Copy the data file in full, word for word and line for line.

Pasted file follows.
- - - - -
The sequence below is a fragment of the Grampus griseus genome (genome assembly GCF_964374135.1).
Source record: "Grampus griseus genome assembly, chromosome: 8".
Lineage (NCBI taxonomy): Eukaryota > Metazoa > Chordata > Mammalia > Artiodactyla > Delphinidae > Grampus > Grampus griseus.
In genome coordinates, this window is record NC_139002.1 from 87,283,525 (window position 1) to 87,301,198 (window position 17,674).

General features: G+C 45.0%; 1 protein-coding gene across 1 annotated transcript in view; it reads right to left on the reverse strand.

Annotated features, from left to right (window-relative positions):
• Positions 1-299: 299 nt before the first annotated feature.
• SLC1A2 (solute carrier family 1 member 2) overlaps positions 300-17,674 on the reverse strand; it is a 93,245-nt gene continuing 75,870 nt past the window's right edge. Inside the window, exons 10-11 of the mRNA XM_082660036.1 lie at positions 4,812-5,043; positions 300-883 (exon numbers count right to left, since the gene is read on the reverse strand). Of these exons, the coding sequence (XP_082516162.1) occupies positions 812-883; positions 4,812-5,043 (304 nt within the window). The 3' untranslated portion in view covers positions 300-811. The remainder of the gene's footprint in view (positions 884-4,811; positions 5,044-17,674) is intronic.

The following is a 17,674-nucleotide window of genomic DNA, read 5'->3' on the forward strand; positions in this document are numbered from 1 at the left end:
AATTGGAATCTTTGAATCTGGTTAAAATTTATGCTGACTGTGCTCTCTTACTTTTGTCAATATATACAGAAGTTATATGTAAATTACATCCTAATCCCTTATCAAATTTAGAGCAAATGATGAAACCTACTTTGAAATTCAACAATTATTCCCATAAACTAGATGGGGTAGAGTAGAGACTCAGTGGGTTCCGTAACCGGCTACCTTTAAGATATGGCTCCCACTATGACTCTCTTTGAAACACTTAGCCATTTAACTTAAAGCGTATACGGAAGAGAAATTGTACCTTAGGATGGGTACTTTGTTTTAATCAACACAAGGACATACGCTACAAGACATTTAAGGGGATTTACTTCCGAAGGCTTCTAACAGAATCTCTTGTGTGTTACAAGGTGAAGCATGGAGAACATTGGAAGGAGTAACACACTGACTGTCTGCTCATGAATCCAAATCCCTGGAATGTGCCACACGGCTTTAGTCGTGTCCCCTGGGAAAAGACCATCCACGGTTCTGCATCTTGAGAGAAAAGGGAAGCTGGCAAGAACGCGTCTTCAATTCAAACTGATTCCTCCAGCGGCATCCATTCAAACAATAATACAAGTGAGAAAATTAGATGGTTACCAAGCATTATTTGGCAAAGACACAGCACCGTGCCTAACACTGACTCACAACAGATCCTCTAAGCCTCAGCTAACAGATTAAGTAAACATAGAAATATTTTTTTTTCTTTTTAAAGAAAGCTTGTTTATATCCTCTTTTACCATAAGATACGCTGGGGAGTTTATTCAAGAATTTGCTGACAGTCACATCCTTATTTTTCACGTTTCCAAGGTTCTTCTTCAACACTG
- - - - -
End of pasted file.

The sequence below is a fragment of the Grampus griseus genome (genome assembly GCF_964374135.1).
Source record: "Grampus griseus genome assembly, chromosome: 8".
Lineage (NCBI taxonomy): Eukaryota > Metazoa > Chordata > Mammalia > Artiodactyla > Delphinidae > Grampus > Grampus griseus.
In genome coordinates, this window is record NC_139002.1 from 87,283,525 (window position 1) to 87,301,198 (window position 17,674).

General features: G+C 45.0%; 1 protein-coding gene across 1 annotated transcript in view; it reads right to left on the reverse strand.

Annotated features, from left to right (window-relative positions):
• Positions 1-299: 299 nt before the first annotated feature.
• SLC1A2 (solute carrier family 1 member 2) overlaps positions 300-17,674 on the reverse strand; it is a 93,245-nt gene continuing 75,870 nt past the window's right edge. Inside the window, exons 10-11 of the mRNA XM_082660036.1 lie at positions 4,812-5,043; positions 300-883 (exon numbers count right to left, since the gene is read on the reverse strand). Of these exons, the coding sequence (XP_082516162.1) occupies positions 812-883; positions 4,812-5,043 (304 nt within the window). The 3' untranslated portion in view covers positions 300-811. The remainder of the gene's footprint in view (positions 884-4,811; positions 5,044-17,674) is intronic.

The following is a 17,674-nucleotide window of genomic DNA, read 5'->3' on the forward strand; positions in this document are numbered from 1 at the left end:
AATTGGAATCTTTGAATCTGGTTAAAATTTATGCTGACTGTGCTCTCTTACTTTTGTCAATATATACAGAAGTTATATGTAAATTACATCCTAATCCCTTATCAAATTTAGAGCAAATGATGAAACCTACTTTGAAATTCAACAATTATTCCCATAAACTAGATGGGGTAGAGTAGAGACTCAGTGGGTTCCGTAACCGGCTACCTTTAAGATATGGCTCCCACTATGACTCTCTTTGAAACACTTAGCCATTTAACTTAAAGCGTATACGGAAGAGAAATTGTACCTTAGGATGGGTACTTTGTTTTAATCAACACAAGGACATACGCTACAAGACATTTAAGGGGATTTACTTCCGAAGGCTTCTAACAGAATCTCTTGTGTGTTACAAGGTGAAGCATGGAGAACATTGGAAGGAGTAACACACTGACTGTCTGCTCATGAATCCAAATCCCTGGAATGTGCCACACGGCTTTAGTCGTGTCCCCTGGGAAAAGACCATCCACGGTTCTGCATCTTGAGAGAAAAGGGAAGCTGGCAAGAACGCGTCTTCAATTCAAACTGATTCCTCCAGCGGCATCCATTCAAACAATAATACAAGTGAGAAAATTAGATGGTTACCAAGCATTATTTGGCAAAGACACAGCACCGTGCCTAACACTGACTCACAACAGATCCTCTAAGCCTCAGCTAACAGATTAAGTAAACATAGAAATATTTTTTTTTCTTTTTAAAGAAAGCTTGTTTATATCCTCTTTTACCATAAGATACGCTGGGGAGTTTATTCAAGAATTTGCTGACAGTCACATCCTTATTTTTCACGTTTCCAAGGTTCTTCTTCAACACTG